The Importance of Fishing With My Dad

Rebecca Stevenson
Feb 10 · 4 min read

This time last year, I received one of those heart plummeting, stomach flipping, world-fogs-up-around-you phonecalls. It was my Dad, to tell me that my Grandpa (his dad), had passed away. He was 94 years old, but it was still a huge shock for all of us. It hadn’t been long since I’d spoken to him on FaceTime and seen how the care home he’d recently moved to had reignited the Grandpa I had always remembered. We’ve always lived some distance away from my grandparents (either in Cheshire or Kilsyth in Scotland) but I’ve been lucky to only have powerfully happy memories of spending time with them. We lost my Grandma when I was very young, but since then and throughout my 32 years, Grandpa had always been the absolute heart of the Stevenson clan. From his utter devotion to his grandchildren and then great-grandchildren (see: Grandpa’s house always had the best chocolate-adorned Christmas tree) to his sharpness and wit (see: a boozy game of Articulate when, after pondering the word ‘guano’ as we watched the game’s hourglass drain its final grains, he declared “PENGUIN SHIT!” just in the nick of time). My point is, the grief hit me like bulldozer.

I’m sharing this because a couple of months ago, my dad shared an article with me that really helped me put the feelings I experienced after my Grandpa passed away, and the coping mechanisms I fudged together by myself when dealing with the loss of my Grandad a few years prior, into something solid and real and reassuring. It talks about a sixth stage of grief — something that can ‘help find meaning after loss’, because ‘the final stage of acceptance isn’t enough’. It’s not a quick fix, you have to be in the right place to reach it, but it’s pretty liberating when you do. It’s coined by ‘grief expert’ David Kessler who says it’s about helping to ‘remember with more love than pain’. One tip he gives to do this is to ‘water the good memories’ by regularly sharing stories and thinking about how they enriched our every day. He suggests asking yourself, ‘What memories of their life to I want to keep alive? What quality of them now lives in me? What memories can we pass on to others?’. For me, it made so much sense. My Grandad served as a telegraphist in WWII’s Arctic Convoys — which we’re all extremely proud of (and explains why he was so bloody good at Guardian Cryptic Crosswords). He passed away honouring his colleagues at the Cenotaph on Remembrance Day a few years ago, and I desperately wanted to keep that respect and remembrance alive for him. It took me until 2018 but I finally managed to work up the courage to attend a Remembrance Sunday service and it felt really good to share the positive memories and achievements. Reading about the ‘sixth stage of grief’ helped me understand why that was, and gave me something positive to focus on when reaching this anniversary milestone of losing Grandpa.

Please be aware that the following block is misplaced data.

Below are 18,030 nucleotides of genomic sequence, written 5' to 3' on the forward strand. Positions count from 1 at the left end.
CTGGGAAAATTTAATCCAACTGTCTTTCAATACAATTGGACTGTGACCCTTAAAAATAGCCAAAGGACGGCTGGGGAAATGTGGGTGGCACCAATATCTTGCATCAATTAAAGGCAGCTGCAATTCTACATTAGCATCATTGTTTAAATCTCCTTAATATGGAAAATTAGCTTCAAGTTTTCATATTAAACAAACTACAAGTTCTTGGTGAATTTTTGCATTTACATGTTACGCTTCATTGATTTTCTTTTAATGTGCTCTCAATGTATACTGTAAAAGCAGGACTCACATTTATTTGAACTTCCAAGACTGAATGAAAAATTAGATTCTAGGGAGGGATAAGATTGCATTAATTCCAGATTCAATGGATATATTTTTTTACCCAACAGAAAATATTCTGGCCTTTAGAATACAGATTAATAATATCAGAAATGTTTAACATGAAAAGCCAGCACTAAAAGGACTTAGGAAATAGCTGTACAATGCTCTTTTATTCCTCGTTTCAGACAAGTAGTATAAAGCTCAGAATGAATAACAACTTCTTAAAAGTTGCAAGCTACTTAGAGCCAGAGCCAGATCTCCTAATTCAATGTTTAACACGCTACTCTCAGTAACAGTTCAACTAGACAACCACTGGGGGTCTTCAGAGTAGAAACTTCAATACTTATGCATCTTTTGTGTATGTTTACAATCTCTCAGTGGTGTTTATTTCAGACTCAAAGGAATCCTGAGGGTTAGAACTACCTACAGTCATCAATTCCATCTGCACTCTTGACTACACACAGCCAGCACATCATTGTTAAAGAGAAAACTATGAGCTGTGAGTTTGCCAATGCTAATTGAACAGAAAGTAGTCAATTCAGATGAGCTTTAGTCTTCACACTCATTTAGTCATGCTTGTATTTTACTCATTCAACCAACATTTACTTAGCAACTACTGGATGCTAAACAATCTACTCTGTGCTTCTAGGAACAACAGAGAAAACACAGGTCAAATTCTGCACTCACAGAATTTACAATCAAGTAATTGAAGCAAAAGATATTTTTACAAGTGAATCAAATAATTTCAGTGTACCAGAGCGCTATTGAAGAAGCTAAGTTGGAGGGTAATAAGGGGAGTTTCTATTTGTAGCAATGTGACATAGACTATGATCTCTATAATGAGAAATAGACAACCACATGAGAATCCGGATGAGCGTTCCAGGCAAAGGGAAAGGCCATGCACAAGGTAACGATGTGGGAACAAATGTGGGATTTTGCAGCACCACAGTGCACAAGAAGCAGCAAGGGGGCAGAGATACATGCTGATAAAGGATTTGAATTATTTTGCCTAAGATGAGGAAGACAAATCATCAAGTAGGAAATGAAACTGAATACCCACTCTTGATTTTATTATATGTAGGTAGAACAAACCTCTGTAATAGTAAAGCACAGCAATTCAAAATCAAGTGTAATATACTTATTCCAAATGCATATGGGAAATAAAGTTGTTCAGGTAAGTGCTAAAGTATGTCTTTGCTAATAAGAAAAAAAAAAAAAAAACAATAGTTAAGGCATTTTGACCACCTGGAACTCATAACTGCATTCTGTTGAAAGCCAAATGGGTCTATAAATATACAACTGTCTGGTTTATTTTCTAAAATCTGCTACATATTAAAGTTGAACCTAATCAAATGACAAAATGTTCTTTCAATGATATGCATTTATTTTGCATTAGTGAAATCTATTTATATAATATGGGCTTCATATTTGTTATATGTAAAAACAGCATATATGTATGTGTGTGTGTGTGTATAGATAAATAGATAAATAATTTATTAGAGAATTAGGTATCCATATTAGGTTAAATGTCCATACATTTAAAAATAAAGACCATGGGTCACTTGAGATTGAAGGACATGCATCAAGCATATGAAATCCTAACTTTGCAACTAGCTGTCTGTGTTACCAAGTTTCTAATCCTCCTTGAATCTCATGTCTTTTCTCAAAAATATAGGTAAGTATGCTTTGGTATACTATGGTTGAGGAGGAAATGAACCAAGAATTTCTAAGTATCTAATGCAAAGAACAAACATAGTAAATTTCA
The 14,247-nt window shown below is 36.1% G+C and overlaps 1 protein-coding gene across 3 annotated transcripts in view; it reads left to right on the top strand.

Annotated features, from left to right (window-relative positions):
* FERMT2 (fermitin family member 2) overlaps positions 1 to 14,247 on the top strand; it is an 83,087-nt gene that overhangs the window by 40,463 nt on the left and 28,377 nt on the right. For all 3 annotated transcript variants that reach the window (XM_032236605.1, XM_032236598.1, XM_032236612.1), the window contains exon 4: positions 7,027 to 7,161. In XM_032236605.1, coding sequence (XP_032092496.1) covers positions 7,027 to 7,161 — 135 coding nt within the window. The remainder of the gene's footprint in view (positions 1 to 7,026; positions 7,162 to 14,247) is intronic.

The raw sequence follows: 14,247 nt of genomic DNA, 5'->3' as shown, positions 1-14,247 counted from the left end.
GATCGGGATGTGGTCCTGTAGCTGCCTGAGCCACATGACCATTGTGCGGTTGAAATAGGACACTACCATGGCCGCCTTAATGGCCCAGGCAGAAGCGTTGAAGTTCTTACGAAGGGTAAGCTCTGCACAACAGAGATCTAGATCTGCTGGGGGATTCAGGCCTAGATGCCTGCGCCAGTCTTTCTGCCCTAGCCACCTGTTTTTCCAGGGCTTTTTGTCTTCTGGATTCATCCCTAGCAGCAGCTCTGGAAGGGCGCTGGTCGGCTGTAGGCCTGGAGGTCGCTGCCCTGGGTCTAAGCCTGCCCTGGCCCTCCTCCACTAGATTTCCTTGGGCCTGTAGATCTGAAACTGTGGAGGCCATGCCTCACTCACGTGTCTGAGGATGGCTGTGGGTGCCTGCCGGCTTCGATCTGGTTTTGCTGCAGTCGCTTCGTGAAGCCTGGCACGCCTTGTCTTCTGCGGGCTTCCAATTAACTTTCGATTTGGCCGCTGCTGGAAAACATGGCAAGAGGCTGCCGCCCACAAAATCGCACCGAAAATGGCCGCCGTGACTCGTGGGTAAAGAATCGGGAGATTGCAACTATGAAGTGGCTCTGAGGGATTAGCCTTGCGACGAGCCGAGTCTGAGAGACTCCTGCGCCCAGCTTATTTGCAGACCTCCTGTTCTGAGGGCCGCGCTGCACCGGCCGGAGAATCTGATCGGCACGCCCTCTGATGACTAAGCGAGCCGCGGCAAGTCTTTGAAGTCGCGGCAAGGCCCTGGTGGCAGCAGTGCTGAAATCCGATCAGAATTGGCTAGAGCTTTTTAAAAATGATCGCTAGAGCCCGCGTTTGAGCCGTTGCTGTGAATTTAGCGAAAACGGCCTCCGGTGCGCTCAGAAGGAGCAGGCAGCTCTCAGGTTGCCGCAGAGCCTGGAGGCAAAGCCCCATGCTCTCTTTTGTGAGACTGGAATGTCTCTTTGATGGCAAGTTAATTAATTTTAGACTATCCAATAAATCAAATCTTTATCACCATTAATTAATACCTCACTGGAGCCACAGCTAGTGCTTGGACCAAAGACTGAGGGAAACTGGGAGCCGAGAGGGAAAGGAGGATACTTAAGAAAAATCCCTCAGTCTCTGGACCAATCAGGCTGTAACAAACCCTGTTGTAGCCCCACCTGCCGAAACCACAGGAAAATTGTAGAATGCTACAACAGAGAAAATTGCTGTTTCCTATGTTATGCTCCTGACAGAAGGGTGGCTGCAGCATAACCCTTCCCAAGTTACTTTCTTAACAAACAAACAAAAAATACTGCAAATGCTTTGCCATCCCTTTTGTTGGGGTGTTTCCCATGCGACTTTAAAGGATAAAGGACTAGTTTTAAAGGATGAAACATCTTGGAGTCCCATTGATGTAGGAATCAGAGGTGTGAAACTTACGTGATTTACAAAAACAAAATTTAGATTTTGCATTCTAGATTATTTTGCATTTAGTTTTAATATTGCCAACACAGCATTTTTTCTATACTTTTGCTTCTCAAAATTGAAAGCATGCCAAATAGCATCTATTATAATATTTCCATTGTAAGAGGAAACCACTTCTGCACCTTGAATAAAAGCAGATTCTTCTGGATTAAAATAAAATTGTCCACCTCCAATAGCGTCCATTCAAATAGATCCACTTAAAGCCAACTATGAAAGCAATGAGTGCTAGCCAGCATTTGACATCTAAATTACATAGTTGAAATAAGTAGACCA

So, I thought I’d share a few couple of pieces of life advice only Grandpa could ever impart, and a poem my dad and sister read at his funeral that I think is a lovely sentiment to share with anyone.

Grandpa Stevenson life advice:

1. Appreciate good whisky. And should never be tainted by Coca-Cola (although if you have to, don’t let Grandpa know…)

2. Top tip for being the last one standing at every Hogmanay (including when the party temporarily wraps up at 6am for a brief interlude before the transition into New Year’s Day celebrations) — a cheeky kip concealed by a contented smile and the ability to still hold and not spill your whisky, is key. Note to self (and those who know my first date story — for another time…) — one to work on


Fishing With My Dad

By Jim Yerman

I was fishing with my dad one day…sitting on the shore…
I can’t remember…was it the fishing…or the sitting I liked more?

When Dad handed me a little stone and said, “Give this rock a throw.”
“Toss it in the lake…and let’s see where the ripples go.”

When it broke the surface the water immediately began to shake
and before I knew it those ripples had spread out across the lake.

“Kindness is like that pebble”, he said, “for every act of kindness that you throw
will ripple out in all directions…you never know how far they’ll go.”

“And as you watch the ripples spread out…this is also true
Some of those ripples from that kindness…will ripple back to you”

We both went back to fishing…sitting on the shore
Now I remember…it wasn’t the fishing…
It was always the sitting I liked more.

Rebecca Stevenson

Written by

Combining my day job with my most vulnerable experiences and opening it up to public opinion. What could go wrong.

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